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ON FAITH & MEDIA View Comments

Zombieland

By
John Mulderig
Source: Catholic News Service

"Zombieland" (Columbia/Relativity) is a wryly amusing but at times wildly gruesome genre satire that combines elements of a road movie, a buddy flick and a romantic comedy.

Set in a ruined world where hordes of cannibal zombies prey on the few remaining humans, screenwriters Rhett Reese and Paul Wernick's post-apocalyptic tale tracks the odd-couple adventures of a phobia-plagued slacker known as Columbus (Jesse Eisenberg) and a fearless gunslinger called Tallahassee (Woody Harrelson).

As these unlikely monikers suggest, one of the script's conceits is that, in an environment where everyone is on the move in search of safety and where too much trust is dangerous, people identify themselves by place names rather than personal ones.

Despite their conflicting personalities and divergent survival techniques—Columbus has an elaborate set of rules for evading the predators, while Tallahassee actively seeks them out and mows them down with abandon—the pair forms an uneasy alliance. But their partnership is repeatedly strained after they cross paths with sisters Wichita (Emma Stone) and Little Rock (Abigail Breslin), whose own success at withstanding zombie attacks is not based on being the innocents they initially seem.

Though this is anything but family-friendly cinema, adults with a high tolerance for graphic nastiness and casually dispensed foul language may discern some honorable values behind the uproarious, corpse-ridden proceedings of director Ruben Fleischer's feature debut.

Thus, inspired by a touching nostalgia for more innocent times, Columbus longs to return to his parents, though he also regrets the shallowness of his past relationship with them. Moved by a similar impulse, Wichita and Little Rock dream of revisiting a California amusement park where they often enjoyed themselves in happier days.

The characters also display a beleaguered yearning for solidarity, whether expressed through the friendship that eventually bonds all four or through the gently caring romance that develops between Columbus and Wichita.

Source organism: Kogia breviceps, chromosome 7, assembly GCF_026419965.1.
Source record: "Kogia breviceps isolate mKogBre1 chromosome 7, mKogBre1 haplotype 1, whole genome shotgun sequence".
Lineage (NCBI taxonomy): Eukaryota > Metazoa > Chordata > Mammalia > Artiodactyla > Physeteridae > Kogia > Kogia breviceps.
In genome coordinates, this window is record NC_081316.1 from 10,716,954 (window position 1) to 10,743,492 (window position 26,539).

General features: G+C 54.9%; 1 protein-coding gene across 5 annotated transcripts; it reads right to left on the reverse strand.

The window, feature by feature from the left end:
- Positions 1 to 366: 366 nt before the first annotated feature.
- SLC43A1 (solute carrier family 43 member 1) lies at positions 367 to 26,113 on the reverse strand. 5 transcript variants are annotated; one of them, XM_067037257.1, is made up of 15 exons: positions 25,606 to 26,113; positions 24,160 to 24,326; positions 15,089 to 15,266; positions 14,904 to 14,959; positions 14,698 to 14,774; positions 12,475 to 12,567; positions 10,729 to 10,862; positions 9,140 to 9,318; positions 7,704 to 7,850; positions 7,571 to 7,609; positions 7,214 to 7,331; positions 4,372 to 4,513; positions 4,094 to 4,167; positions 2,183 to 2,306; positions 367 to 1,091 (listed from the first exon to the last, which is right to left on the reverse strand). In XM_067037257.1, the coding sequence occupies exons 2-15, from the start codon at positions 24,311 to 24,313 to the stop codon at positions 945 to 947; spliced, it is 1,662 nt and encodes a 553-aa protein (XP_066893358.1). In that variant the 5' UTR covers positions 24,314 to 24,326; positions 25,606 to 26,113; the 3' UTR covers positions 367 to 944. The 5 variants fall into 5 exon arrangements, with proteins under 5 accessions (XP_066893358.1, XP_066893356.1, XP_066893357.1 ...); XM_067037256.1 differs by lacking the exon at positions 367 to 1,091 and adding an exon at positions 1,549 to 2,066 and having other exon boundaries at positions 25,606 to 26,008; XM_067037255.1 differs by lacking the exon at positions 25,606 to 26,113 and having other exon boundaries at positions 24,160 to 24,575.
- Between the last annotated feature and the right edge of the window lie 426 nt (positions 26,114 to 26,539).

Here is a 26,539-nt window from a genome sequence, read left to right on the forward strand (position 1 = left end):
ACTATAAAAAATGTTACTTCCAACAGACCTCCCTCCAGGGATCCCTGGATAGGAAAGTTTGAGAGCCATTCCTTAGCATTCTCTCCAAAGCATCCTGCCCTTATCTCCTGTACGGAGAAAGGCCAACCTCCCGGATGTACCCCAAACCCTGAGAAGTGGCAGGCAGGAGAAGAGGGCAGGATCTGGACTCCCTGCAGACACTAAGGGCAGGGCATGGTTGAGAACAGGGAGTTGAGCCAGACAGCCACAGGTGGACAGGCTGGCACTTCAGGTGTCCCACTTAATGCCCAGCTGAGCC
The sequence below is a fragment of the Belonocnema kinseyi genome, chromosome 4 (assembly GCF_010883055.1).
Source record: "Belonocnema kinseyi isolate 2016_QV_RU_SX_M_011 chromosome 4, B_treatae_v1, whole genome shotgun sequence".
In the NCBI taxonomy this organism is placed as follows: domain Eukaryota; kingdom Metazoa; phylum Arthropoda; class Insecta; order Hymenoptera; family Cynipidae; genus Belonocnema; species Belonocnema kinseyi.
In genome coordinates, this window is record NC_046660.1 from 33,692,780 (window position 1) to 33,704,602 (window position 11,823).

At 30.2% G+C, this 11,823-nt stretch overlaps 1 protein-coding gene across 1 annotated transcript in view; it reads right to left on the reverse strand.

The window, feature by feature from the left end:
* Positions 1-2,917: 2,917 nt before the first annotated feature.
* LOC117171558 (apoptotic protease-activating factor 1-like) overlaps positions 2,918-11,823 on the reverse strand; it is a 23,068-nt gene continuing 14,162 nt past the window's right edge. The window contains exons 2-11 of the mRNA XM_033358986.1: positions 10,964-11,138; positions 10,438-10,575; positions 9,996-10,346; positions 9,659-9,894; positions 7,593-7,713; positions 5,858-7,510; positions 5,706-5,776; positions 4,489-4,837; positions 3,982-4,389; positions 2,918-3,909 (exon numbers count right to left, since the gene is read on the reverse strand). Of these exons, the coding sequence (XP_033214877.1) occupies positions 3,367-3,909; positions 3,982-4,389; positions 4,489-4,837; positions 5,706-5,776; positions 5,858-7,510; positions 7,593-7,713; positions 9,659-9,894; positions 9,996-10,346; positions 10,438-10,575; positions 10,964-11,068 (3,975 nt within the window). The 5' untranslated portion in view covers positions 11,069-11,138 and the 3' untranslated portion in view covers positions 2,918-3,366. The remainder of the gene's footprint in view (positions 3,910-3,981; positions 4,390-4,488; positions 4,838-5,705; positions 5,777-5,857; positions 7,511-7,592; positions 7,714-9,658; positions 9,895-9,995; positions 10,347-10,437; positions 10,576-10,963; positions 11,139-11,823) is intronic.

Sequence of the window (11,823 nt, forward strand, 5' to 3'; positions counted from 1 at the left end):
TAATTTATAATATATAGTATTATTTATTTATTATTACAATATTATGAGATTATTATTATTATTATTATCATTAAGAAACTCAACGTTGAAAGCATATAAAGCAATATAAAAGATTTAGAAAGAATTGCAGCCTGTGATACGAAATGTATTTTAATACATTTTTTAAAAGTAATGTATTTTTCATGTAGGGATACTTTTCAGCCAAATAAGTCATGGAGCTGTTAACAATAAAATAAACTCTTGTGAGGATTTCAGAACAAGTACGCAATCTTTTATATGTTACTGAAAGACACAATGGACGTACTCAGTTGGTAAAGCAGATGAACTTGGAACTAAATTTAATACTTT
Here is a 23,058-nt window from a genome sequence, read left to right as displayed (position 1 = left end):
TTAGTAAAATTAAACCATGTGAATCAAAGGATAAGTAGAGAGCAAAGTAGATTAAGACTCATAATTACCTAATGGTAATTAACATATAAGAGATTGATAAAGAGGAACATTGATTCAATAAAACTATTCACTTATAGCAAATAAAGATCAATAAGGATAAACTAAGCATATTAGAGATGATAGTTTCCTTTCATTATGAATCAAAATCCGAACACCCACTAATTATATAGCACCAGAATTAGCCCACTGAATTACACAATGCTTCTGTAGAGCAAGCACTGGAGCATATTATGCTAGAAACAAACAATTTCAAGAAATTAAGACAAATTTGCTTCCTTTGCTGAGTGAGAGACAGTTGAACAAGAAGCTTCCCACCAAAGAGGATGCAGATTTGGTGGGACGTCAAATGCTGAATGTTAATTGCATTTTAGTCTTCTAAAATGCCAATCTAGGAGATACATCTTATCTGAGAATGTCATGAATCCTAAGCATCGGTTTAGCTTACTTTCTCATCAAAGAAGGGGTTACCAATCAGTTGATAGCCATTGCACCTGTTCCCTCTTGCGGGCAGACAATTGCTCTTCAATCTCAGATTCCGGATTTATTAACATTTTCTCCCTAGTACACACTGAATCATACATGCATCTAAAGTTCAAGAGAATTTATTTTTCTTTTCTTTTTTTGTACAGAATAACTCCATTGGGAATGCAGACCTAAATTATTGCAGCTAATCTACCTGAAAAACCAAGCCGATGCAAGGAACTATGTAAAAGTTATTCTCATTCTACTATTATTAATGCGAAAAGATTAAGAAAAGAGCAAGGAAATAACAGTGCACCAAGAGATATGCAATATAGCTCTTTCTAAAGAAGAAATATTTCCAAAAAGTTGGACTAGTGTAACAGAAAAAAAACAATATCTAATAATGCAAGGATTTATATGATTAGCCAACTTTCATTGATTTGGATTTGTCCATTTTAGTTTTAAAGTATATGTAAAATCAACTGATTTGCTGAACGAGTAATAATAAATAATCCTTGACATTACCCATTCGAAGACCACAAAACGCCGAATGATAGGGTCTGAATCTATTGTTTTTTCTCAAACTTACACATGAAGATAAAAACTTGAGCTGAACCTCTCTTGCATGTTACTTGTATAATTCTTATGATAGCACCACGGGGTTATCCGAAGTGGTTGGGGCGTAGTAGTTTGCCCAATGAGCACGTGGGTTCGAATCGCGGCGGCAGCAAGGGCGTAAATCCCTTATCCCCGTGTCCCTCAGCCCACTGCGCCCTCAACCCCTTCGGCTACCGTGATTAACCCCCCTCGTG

The film contains much gory violence, including cannibalism, partial upper female nudity, drug use, a few profanities, frequent crude and crass language, and an obscene gesture. The USCCB Office for Film & Broadcasting classification is L—limited adult audience, films whose problematic content many adults would find troubling. The Motion Picture Association of America rating is R—restricted; Under 17 requires accompanying parent or adult guardian.

***
Mulderig is on the staff of the Office for Film & Broadcasting of the U.S. Conference of Catholic Bishops.




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Mary Magdalene de' Pazzi: Mystical ecstasy is the elevation of the spirit to God in such a way that the person is aware of this union with God while both internal and external senses are detached from the sensible world. Mary Magdalene de' Pazzi was so generously given this special gift of God that she is called the "ecstatic saint." 
<p>She was born into a noble family in Florence in 1566. The normal course would have been for Catherine de' Pazzi to have married wealth and enjoyed comfort, but she chose to follow her own path. At nine she learned to meditate from the family confessor. She made her first Communion at the then-early age of 10 and made a vow of virginity one month later. When 16, she entered the Carmelite convent in Florence because she could receive Communion daily there. </p><p>Catherine had taken the name Mary Magdalene and had been a novice for a year when she became critically ill. Death seemed near so her superiors let her make her profession of vows from a cot in the chapel in a private ceremony. Immediately after, she fell into an ecstasy that lasted about two hours. This was repeated after Communion on the following 40 mornings. These ecstasies were rich experiences of union with God and contained marvelous insights into divine truths. </p><p>As a safeguard against deception and to preserve the revelations, her confessor asked Mary Magdalene to dictate her experiences to sister secretaries. Over the next six years, five large volumes were filled. The first three books record ecstasies from May of 1584 through Pentecost week the following year. This week was a preparation for a severe five-year trial. The fourth book records that trial and the fifth is a collection of letters concerning reform and renewal. Another book, <i>Admonitions</i>, is a collection of her sayings arising from her experiences in the formation of women religious. </p><p>The extraordinary was ordinary for this saint. She read the thoughts of others and predicted future events. During her lifetime, she appeared to several persons in distant places and cured a number of sick people. </p><p>It would be easy to dwell on the ecstasies and pretend that Mary Magdalene only had spiritual highs. This is far from true. It seems that God permitted her this special closeness to prepare her for the five years of desolation that followed when she experienced spiritual dryness. She was plunged into a state of darkness in which she saw nothing but what was horrible in herself and all around her. She had violent temptations and endured great physical suffering. She died in 1607 at 41, and was canonized in 1669.</p> American Catholic Blog Lord, keep me in your care. Guard me in my actions. Teach me to love, and help me to turn to you throughout the day. The world is filled with temptations. As I move through my day, keep me close. May those I encounter feel your loving presence. Lord, be the work of my hands and my heart. Amen.

Divine Science Michael Dennin

 
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